There needs to be a distinction made when talking about performance. As it currently stands, Flash Player won't perform well on the IPhone. It performs well on most modern desktops/laptops because of the processing capability available and the lack of restrictions that all current handsets have. The mobile space as we understand it now is very new and requires apps to be specifically tuned or written because of the additional restrictions that most ports couldn't meet (processing power, power use, etc.).

Quote:
The idea that Apple has resources to expend working in secret behind the scenes with Adobe to help to fix the performance problems in the next 6-12 months, when it clearly isn't important to Apple, and clearly hasn't hurt Apple, is stupid.

None of us can speak to Apple's resources, capabilities or interest in certain terms unless you work there. Even then, I'm sure you'll be bound by a NDA, so in essence, it is a secret. It's all speculation.

Apple does work with the developer community, especially when the developer is a company the likes and size of Adobe. When it comes to businesses of this size, Apple simply doesn't deliver developer tools and hopes for the best. Adobe's software generates quite a bit of interest in the Mac platform so it's in Apple's interest to keep a good thing going.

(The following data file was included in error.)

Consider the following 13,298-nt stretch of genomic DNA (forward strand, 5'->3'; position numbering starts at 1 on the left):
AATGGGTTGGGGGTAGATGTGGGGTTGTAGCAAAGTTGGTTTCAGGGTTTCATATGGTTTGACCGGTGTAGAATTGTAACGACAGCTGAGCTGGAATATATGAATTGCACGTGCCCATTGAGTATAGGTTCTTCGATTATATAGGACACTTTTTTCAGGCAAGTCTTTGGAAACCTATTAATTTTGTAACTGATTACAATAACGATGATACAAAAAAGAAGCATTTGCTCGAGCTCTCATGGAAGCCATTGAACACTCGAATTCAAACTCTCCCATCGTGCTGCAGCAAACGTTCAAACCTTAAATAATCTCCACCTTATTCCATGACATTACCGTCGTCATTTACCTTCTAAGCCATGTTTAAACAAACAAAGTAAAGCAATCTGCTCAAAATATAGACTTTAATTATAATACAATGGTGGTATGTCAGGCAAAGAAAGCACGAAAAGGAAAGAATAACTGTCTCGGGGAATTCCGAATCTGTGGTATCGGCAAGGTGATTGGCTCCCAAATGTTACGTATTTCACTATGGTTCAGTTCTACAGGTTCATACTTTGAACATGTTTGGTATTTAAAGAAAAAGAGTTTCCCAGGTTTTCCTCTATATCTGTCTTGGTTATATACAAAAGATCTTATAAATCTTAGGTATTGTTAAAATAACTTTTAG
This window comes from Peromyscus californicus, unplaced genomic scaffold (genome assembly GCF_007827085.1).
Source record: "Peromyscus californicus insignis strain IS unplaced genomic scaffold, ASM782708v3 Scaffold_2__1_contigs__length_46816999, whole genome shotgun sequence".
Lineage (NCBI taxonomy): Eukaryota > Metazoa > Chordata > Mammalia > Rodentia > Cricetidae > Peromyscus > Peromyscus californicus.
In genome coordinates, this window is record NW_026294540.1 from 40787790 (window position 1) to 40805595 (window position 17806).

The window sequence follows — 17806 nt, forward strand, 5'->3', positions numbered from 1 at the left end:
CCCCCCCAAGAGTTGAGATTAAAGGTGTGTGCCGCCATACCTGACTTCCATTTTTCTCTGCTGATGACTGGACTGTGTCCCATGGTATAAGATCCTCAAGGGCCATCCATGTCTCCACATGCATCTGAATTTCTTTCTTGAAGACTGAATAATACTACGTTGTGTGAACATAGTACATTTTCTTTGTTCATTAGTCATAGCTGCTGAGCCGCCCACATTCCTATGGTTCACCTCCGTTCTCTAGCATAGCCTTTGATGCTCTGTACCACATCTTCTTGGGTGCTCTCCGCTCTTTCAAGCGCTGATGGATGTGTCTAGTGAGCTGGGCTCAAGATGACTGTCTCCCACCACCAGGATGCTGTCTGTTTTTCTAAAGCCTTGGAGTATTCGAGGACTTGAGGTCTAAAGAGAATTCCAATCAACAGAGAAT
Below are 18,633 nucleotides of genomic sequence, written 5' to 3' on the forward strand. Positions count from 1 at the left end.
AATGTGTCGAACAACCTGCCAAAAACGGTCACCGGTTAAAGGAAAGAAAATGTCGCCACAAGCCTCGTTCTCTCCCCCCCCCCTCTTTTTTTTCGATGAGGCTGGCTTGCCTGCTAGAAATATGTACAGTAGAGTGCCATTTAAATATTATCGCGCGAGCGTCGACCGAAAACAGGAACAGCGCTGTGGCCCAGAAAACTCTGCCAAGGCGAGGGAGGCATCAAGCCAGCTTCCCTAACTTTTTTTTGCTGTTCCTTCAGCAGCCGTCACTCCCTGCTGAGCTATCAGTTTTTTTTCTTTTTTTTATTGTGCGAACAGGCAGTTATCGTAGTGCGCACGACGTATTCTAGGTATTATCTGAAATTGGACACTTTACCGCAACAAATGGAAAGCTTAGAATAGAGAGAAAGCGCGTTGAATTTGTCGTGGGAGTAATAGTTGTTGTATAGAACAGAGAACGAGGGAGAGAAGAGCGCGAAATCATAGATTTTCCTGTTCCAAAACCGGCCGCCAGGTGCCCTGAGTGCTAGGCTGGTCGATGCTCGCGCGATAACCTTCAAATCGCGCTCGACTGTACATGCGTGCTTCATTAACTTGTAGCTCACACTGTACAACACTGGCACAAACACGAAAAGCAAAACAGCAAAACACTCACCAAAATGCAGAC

Quote:
And for you flash programers out there, just deal with it and download the SDK and start learning how to build efficient apps for the phone instead of thinking flash is your development environment.

The general concern isn't being able to develop Flash apps for the iPhone and I would think that your average Flash developer isn't all that concerned either. That's what the SDK is for.

What most people are experiencing on the iPhone is the fact that when you browse a good cross section of web pages, a major element of the design / website / experience is clearly missing. You have this wonderfully crafted device that seems to have a "hole" in it. A web browser should account for things such as these if possible. A good web developer, in the meantime, should know not to build sites with a flash nav or something that is a roadblock to usability.